Want to know more?

If you want to know more about sexual abuse, abusers and protecting children – watch our learning programme here.

P.S. As a parent, it’s quite natural to worry over the safety of your child. But at the same time, it’s crucial to ensure that your child’s safety is guaranteed. Click here if you want a guaranteed way to protect your children from predators.

Child Sexual Abuse Warning signs

October 19, 20150 Comments

What to look for in adults and children

What is considered child sexual abuse?

Child sexual abuse includes touching and non-touching activity. Some examples of touching activity include:

  • touching a child’s genitals or private parts for sexual pleasure
  • making a child touch someone else’s genitals, play sexual games or have sex putting objects or body parts (like fingers, tongue or penis) inside the vagina, in the mouth or in the anus of a child for sexual pleasure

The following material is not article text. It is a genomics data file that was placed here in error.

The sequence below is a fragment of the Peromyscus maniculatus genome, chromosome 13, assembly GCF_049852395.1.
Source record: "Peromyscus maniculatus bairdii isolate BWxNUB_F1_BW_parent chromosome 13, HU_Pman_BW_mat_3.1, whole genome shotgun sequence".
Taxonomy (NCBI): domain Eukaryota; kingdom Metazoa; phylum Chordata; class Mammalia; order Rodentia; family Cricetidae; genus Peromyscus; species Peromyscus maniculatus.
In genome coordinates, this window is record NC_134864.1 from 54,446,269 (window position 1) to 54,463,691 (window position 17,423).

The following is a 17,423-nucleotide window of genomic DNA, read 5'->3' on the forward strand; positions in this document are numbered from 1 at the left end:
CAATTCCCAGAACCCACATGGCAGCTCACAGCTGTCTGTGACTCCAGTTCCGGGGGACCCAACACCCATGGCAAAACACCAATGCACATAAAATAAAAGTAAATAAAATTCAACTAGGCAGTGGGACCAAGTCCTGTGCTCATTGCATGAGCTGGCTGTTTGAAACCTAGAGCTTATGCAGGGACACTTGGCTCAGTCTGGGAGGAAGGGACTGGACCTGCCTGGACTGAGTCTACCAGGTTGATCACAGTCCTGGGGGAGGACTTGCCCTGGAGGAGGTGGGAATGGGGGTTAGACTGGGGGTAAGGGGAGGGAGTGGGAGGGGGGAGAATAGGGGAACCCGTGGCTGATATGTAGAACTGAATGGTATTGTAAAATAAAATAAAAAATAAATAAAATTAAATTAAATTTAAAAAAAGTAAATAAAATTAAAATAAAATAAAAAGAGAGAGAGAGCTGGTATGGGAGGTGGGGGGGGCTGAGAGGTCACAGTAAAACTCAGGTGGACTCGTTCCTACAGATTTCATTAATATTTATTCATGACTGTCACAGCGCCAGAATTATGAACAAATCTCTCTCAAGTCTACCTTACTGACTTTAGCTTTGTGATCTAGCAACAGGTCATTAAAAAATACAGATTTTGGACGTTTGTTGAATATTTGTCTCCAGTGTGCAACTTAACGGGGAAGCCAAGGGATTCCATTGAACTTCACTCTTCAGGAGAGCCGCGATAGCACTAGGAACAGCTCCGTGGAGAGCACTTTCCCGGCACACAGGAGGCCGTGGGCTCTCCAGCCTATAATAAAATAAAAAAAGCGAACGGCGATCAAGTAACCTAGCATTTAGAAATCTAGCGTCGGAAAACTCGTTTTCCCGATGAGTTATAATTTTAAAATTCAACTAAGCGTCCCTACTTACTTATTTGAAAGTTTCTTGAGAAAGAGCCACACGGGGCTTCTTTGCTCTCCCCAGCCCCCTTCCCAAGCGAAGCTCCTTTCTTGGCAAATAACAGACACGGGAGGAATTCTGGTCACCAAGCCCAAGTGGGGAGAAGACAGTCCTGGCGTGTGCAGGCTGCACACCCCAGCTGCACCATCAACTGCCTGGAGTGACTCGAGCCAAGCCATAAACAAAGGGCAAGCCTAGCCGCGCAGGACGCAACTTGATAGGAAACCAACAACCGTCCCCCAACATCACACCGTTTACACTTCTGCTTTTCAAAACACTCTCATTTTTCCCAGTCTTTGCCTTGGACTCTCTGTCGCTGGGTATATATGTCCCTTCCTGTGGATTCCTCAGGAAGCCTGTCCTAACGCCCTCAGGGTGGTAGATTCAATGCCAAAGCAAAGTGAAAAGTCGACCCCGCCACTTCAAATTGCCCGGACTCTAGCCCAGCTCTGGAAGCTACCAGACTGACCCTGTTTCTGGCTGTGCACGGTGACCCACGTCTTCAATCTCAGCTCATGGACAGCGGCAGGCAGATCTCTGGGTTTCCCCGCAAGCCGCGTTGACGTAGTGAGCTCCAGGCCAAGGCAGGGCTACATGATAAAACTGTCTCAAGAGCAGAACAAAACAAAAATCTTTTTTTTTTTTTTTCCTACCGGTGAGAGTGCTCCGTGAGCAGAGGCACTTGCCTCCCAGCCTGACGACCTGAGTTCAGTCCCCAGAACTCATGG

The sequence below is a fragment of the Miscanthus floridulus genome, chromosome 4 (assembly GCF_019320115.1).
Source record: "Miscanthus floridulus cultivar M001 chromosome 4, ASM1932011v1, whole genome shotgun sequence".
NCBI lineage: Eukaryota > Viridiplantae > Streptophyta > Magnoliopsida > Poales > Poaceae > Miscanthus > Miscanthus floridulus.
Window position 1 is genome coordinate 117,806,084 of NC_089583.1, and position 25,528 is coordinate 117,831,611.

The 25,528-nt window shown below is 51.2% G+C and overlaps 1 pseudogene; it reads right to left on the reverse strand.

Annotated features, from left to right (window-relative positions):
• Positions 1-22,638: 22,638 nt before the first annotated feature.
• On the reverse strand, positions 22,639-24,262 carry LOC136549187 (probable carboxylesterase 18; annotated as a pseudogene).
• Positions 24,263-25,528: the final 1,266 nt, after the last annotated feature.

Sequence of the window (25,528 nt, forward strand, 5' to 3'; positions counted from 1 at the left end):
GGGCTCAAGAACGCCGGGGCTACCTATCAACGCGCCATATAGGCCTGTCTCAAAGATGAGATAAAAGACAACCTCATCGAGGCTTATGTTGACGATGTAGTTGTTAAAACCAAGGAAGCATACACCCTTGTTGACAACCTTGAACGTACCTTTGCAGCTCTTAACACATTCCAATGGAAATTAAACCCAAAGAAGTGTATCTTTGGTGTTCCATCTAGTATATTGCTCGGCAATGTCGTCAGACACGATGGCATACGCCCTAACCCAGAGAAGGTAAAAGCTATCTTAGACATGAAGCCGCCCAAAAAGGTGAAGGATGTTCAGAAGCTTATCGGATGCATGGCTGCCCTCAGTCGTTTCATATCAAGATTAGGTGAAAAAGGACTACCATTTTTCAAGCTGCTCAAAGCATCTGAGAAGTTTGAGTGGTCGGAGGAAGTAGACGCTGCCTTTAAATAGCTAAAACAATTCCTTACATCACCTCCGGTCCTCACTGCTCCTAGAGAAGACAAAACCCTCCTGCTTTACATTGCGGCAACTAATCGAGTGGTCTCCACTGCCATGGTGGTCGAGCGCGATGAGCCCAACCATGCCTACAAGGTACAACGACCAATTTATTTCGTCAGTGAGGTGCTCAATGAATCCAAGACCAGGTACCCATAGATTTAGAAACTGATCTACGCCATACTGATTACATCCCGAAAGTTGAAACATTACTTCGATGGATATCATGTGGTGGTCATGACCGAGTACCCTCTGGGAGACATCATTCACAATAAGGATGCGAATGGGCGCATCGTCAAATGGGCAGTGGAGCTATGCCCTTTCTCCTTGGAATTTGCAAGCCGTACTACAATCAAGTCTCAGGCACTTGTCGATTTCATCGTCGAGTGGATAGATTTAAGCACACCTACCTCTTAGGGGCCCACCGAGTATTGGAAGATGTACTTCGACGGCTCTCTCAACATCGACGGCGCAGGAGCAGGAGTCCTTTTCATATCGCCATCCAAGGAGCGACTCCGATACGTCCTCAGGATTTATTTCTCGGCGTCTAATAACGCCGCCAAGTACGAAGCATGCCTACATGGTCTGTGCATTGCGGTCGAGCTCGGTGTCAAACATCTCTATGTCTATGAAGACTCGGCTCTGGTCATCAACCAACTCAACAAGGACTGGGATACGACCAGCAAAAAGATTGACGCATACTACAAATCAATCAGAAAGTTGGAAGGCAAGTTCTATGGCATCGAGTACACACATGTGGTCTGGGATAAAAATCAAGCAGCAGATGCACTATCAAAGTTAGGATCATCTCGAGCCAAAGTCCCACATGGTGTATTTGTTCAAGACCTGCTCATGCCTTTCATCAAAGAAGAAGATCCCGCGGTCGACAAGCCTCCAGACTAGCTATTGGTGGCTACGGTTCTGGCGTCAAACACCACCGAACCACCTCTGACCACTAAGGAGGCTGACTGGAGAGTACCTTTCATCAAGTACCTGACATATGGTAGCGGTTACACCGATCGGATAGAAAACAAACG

Some examples of non-touching activity include:

  • showing pornography to a child
  • deliberately exposing an adult’s genitals to a child
  • photographing a child in sexual poses
  • encouraging a child to watch or hear sexual acts
  • inappropriately watching a child undress or use the bathroom

 

As well as the activities described above, there is also the serious and growing problem of people making and downloading sexual images of children on the Internet. To view child abuse images is to participate in the abuse of a child. Those who do so may also be abusing children they know. People who look at this material need help to prevent their behaviour from becoming even more serious.